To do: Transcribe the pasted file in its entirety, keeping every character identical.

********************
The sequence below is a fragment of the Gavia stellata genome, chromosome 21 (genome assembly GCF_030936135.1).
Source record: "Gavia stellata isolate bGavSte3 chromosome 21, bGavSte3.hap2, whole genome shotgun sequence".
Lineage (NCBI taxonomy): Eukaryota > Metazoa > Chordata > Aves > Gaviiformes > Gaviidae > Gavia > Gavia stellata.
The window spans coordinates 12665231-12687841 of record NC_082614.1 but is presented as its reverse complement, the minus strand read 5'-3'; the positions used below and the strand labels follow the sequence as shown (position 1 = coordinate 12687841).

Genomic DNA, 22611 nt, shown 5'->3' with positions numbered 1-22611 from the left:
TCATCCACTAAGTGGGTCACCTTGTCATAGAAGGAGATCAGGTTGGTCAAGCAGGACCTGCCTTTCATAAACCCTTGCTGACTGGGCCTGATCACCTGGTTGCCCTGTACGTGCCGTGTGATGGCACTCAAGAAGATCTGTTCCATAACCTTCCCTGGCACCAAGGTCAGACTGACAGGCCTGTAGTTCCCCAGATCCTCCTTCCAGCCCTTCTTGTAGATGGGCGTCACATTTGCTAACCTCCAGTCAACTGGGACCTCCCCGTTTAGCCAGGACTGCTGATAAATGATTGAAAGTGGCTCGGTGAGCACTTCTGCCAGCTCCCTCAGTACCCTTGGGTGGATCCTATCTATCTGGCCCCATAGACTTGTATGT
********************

The sequence below is a fragment of the Gavia stellata genome, chromosome 21 (genome assembly GCF_030936135.1).
Source record: "Gavia stellata isolate bGavSte3 chromosome 21, bGavSte3.hap2, whole genome shotgun sequence".
Lineage (NCBI taxonomy): Eukaryota > Metazoa > Chordata > Aves > Gaviiformes > Gaviidae > Gavia > Gavia stellata.
The window spans coordinates 12665231-12687841 of record NC_082614.1 but is presented as its reverse complement, the minus strand read 5'-3'; the positions used below and the strand labels follow the sequence as shown (position 1 = coordinate 12687841).

Genomic DNA, 22611 nt, shown 5'->3' with positions numbered 1-22611 from the left:
TCATCCACTAAGTGGGTCACCTTGTCATAGAAGGAGATCAGGTTGGTCAAGCAGGACCTGCCTTTCATAAACCCTTGCTGACTGGGCCTGATCACCTGGTTGCCCTGTACGTGCCGTGTGATGGCACTCAAGAAGATCTGTTCCATAACCTTCCCTGGCACCAAGGTCAGACTGACAGGCCTGTAGTTCCCCAGATCCTCCTTCCAGCCCTTCTTGTAGATGGGCGTCACATTTGCTAACCTCCAGTCAACTGGGACCTCCCCGTTTAGCCAGGACTGCTGATAAATGATTGAAAGTGGCTCGGTGAGCACTTCTGCCAGCTCCCTCAGTACCCTTGGGTGGATCCTATCTATCTGGCCCCATAGACTTGTATGT